State by State

Apparently there is an entire country between Boston and San Francisco.


by Natalia

You don a full body wetsuit, the thickest you can find. A hood, thick neoprene gloves, booties. You go in, shiver for half an hour and come back up to pour hot water into your suit to warm yourself up. If you see more then two body-lengths you consider the visibility outstanding.

The unwieldy wetsuit constraints your movements, cold water suddenly and inexplicably finds its way into your booties, air bubbles slowly build up under your hood and then escape with sudden swish triggering your panic response. The Caribbean bliss of the calm underwater world inevitably becomes just a remote dream with preciously few tangible links to frigid reality.

Locals extoll virtues of California diving. I grant you it is an adventure. I agree it makes you a better diver. I concede the life forms are spectacular. I even admit it is not that cold. But when I start to hear: I’d rather dive here than in the Caribbean and Diving in warm blue water is boring, I know I am faced with a serious case of The lady doth protest too much, methinks. Also the proverbial lady, regardless of her actual gender, seems to prefer diving in dry suit, which probably changes her outlook on the whole temperature thing. Nonetheless, I am grateful they are enthusiastic to dive here and share their passion with me for a brief moment before I head back into those boring dives in warm waters of great visibility.

We have started our California diving with a beach dive in La Jolla Shores. Since this was our first time in a new location, not to mention the first in the cold water we splurged on a guide. That was money well spent: we learned how to enter stingray-infested surf. Follow me and shuffle your feet, said Michel, the guide. Between the dives he told us about his very own stingray bite. This is not some remote hazard like decompression sickness: on a good (or should I say bad) summer day stingray related accidents on La Jolla beaches go well into tens. By the time you manage to cross the surf zone and swim to the actual dive site cold water cedes to be your biggest concern.

Next, we took a boat to Coronado Islands. It’s in Mexico but you don’t really cross the border. Occasionally Mexican Navy boards dive boats to remind divers and operators that Mexico is a different country. We didn’t encounter sailors, just curious sea lions. Lean and wide-eyed, swimming toward divers and making tight U-turns in the last possible moment.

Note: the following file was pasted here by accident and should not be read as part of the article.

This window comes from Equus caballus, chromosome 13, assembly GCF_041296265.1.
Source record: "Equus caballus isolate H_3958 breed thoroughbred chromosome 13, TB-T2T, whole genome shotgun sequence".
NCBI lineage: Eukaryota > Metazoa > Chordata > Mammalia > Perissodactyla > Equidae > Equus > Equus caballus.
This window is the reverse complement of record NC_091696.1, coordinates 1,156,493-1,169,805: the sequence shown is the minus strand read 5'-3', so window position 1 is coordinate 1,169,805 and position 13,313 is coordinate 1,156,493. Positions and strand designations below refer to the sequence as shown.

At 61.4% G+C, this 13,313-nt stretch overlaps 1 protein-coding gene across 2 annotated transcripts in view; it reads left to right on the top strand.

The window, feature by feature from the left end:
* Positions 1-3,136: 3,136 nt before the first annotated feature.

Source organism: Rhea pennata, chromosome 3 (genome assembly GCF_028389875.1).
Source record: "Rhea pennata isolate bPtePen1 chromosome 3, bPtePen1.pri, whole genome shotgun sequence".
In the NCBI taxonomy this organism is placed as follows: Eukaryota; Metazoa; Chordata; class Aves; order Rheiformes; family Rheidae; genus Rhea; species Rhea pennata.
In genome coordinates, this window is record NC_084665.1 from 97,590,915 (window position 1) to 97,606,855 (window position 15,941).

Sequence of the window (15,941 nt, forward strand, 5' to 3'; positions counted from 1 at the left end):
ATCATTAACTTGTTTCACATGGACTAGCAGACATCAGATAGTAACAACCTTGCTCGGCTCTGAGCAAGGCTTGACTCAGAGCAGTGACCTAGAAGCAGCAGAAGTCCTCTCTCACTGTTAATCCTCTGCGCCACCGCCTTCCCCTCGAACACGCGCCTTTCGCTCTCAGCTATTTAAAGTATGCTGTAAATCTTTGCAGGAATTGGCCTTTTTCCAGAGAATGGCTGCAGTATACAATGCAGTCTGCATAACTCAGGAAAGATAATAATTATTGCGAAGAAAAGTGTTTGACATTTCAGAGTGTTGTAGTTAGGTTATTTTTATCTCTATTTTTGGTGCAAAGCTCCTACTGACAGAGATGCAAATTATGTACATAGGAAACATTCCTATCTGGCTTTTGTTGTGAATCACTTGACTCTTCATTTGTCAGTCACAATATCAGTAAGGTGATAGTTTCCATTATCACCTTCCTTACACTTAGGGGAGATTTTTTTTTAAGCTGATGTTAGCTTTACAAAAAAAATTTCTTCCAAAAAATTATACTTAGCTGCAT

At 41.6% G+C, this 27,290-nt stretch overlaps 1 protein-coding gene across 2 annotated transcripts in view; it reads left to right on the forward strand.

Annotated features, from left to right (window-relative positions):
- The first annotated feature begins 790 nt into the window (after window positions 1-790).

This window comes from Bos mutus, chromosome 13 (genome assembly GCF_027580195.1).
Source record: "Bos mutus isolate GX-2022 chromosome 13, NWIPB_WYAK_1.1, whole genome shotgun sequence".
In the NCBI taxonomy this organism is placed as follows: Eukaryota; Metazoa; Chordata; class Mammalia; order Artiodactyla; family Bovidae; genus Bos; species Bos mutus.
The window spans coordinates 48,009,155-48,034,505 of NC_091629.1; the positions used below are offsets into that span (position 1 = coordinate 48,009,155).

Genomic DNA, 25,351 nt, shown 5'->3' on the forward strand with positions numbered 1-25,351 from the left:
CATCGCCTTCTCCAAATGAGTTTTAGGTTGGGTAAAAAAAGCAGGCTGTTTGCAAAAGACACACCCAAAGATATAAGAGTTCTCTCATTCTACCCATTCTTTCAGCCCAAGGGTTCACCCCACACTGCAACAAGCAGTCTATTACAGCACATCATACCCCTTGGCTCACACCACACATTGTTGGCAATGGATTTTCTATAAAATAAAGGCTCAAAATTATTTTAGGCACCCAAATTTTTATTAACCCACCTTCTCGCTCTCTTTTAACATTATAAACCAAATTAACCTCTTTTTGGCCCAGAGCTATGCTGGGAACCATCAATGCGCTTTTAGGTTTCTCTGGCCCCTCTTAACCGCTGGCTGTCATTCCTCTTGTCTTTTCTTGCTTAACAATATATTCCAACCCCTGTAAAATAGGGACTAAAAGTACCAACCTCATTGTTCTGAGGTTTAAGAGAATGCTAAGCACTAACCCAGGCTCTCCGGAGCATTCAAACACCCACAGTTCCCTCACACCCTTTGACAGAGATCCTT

And finally we braved the wrecks for the satisfaction of doing the challenging dive. Also because it was the only dive boat we could find on a short notice.

As chilly as they felt, our dives technically did not qualify as cold water. We stayed in in 50°F - 60°F (10°C - 15°C) range. Despite of that, I am happy to have some cold water experience. I might not be ready for Murmansk, where my friend Irina goes for her cold water dives, but Baltic and its numerous wrecks increasingly look like a perfectly reasonable option.


We spent last spring and a good chunk of summer wandering through the deserts in Utah, Arizona and New Mexico. Almost each trail welcomed us with a familiar snake warning, but we saw just one rattlesnake. It was quite well hidden and tolerated us soundlessly while we were having our lunch admiring the Hovenweep ruins. It only got agitated when we suddenly stood up. Its angry rattle was more surprising than scary, but for a couple of days we took our time choosing a place to picnic. And then we started to hike in California where it seems we come acress a snake or two every day.


We plunge underwater to observe habits of juvenile Zalophus californianus. Or, in the words of Ivan, our dive master extraordinaire, to play with youngsters. And play is what we try to do. The result is, to be honest, that we are being played with. Sea lions treat us as clumsy companions who cannot swim fast enough and have to be jolted into action by deftly applied bites. We develop various techniques to keep them from nibbling on our wet-suited bodies. It’s a good thing they seem to have preference for yellow, which means that our snorkels, fins and secondary regulators are in greater danger than our fingers.